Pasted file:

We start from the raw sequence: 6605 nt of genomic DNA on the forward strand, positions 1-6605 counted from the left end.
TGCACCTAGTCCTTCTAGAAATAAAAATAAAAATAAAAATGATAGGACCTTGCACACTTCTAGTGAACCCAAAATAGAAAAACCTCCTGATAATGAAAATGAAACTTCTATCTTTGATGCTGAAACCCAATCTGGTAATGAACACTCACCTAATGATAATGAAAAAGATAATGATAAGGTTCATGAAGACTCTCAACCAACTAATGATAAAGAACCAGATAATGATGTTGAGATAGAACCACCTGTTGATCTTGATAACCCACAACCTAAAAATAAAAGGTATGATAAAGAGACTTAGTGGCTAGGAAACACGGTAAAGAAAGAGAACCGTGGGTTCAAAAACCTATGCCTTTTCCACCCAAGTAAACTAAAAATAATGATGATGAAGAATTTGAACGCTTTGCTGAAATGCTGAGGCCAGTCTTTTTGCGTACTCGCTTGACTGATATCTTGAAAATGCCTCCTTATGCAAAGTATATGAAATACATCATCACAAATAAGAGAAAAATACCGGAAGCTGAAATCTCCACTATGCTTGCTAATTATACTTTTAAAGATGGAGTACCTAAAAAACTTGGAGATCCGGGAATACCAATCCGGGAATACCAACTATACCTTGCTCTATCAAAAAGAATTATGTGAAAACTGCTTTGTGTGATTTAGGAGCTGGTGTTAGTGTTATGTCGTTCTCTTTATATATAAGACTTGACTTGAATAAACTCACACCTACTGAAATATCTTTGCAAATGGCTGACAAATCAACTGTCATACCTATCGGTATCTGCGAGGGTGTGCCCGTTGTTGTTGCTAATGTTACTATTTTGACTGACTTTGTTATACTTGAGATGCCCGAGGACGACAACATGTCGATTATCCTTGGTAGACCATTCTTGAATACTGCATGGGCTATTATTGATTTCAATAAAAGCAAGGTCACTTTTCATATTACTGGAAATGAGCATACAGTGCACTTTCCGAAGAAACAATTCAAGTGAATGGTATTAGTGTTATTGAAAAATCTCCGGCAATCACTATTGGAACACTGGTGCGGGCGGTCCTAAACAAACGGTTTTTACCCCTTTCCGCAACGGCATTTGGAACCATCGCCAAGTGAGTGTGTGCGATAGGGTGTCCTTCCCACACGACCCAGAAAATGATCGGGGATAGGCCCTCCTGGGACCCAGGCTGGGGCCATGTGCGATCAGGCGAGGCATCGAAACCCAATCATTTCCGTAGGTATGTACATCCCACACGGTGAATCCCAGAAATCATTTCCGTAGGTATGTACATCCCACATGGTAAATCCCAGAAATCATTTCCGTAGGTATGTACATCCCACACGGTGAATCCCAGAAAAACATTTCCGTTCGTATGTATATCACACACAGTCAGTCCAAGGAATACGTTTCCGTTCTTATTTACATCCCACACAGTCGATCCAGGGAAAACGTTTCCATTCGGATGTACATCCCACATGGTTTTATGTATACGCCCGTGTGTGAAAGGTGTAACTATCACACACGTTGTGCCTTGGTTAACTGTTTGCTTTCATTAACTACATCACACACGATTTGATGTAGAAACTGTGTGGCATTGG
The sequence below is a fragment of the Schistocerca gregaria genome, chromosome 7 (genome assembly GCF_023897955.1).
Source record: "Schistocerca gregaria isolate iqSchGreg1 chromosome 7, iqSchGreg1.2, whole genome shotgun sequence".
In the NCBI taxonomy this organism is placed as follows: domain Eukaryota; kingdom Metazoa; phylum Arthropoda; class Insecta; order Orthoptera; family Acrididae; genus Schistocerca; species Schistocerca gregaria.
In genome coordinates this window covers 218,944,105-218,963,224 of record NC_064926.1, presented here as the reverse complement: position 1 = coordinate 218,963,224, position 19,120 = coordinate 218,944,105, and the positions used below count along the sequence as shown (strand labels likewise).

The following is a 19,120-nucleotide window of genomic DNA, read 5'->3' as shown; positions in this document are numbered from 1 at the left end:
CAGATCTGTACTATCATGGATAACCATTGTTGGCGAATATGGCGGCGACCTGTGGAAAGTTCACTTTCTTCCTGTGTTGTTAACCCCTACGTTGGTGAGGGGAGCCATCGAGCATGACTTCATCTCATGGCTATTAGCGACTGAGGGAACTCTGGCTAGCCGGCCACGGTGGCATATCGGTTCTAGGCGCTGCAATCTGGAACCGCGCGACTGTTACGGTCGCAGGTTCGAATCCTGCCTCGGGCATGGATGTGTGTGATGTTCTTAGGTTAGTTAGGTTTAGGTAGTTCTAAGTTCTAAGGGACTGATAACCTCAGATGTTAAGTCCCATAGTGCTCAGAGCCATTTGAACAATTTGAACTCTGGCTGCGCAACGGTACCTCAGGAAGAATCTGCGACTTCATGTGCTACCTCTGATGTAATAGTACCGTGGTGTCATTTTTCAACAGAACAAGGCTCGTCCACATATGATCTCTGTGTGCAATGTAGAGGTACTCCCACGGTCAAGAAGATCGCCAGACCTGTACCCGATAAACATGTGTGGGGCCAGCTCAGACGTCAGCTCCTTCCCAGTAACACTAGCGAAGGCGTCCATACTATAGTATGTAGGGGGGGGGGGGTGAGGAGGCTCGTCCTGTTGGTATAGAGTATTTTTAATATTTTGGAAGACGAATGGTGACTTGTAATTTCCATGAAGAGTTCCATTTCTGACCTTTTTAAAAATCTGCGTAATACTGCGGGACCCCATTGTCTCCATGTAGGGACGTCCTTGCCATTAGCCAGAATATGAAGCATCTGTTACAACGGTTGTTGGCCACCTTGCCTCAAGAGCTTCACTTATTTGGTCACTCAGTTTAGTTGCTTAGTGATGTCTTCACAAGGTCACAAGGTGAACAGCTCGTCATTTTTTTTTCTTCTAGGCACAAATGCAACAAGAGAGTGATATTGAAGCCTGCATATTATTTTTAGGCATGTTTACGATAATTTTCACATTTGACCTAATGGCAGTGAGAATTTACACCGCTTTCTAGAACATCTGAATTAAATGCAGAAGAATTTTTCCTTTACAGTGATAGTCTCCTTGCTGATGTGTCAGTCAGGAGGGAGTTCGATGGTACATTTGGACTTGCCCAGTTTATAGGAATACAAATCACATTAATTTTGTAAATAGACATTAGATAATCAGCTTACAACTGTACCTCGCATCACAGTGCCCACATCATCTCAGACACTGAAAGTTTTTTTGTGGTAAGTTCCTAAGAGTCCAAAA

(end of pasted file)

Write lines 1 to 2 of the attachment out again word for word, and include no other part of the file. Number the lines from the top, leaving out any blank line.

We start from the raw sequence: 6605 nt of genomic DNA on the forward strand, positions 1-6605 counted from the left end.
TGCACCTAGTCCTTCTAGAAATAAAAATAAAAATAAAAATGATAGGACCTTGCACACTTCTAGTGAACCCAAAATAGAAAAACCTCCTGATAATGAAAATGAAACTTCTATCTTTGATGCTGAAACCCAATCTGGTAATGAACACTCACCTAATGATAATGAAAAAGATAATGATAAGGTTCATGAAGACTCTCAACCAACTAATGATAAAGAACCAGATAATGATGTTGAGATAGAACCACCTGTTGATCTTGATAACCCACAACCTAAAAATAAAAGGTATGATAAAGAGACTTAGTGGCTAGGAAACACGGTAAAGAAAGAGAACCGTGGGTTCAAAAACCTATGCCTTTTCCACCCAAGTAAACTAAAAATAATGATGATGAAGAATTTGAACGCTTTGCTGAAATGCTGAGGCCAGTCTTTTTGCGTACTCGCTTGACTGATATCTTGAAAATGCCTCCTTATGCAAAGTATATGAAATACATCATCACAAATAAGAGAAAAATACCGGAAGCTGAAATCTCCACTATGCTTGCTAATTATACTTTTAAAGATGGAGTACCTAAAAAACTTGGAGATCCGGGAATACCAATCCGGGAATACCAACTATACCTTGCTCTATCAAAAAGAATTATGTGAAAACTGCTTTGTGTGATTTAGGAGCTGGTGTTAGTGTTATGTCGTTCTCTTTATATATAAGACTTGACTTGAATAAACTCACACCTACTGAAATATCTTTGCAAATGGCTGACAAATCAACTGTCATACCTATCGGTATCTGCGAGGGTGTGCCCGTTGTTGTTGCTAATGTTACTATTTTGACTGACTTTGTTATACTTGAGATGCCCGAGGACGACAACATGTCGATTATCCTTGGTAGACCATTCTTGAATACTGCATGGGCTATTATTGATTTCAATAAAAGCAAGGTCACTTTTCATATTACTGGAAATGAGCATACAGTGCACTTTCCGAAGAAACAATTCAAGTGAATGGTATTAGTGTTATTGAAAAATCTCCGGCAATCACTATTGGAACACTGGTGCGGGCGGTCCTAAACAAACGGTTTTTACCCCTTTCCGCAACGGCATTTGGAACCATCGCCAAGTGAGTGTGTGCGATAGGGTGTCCTTCCCACACGACCCAGAAAATGATCGGGGATAGGCCCTCCTGGGACCCAGGCTGGGGCCATGTGCGATCAGGCGAGGCATCGAAACCCAATCATTTCCGTAGGTATGTACATCCCACACGGTGAATCCCAGAAATCATTTCCGTAGGTATGTACATCCCACATGGTAAATCCCAGAAATCATTTCCGTAGGTATGTACATCCCACACGGTGAATCCCAGAAAAACATTTCCGTTCGTATGTATATCACACACAGTCAGTCCAAGGAATACGTTTCCGTTCTTATTTACATCCCACACAGTCGATCCAGGGAAAACGTTTCCATTCGGATGTACATCCCACATGGTTTTATGTATACGCCCGTGTGTGAAAGGTGTAACTATCACACACGTTGTGCCTTGGTTAACTGTTTGCTTTCATTAACTACATCACACACGATTTGATGTAGAAACTGTGTGGCATTGG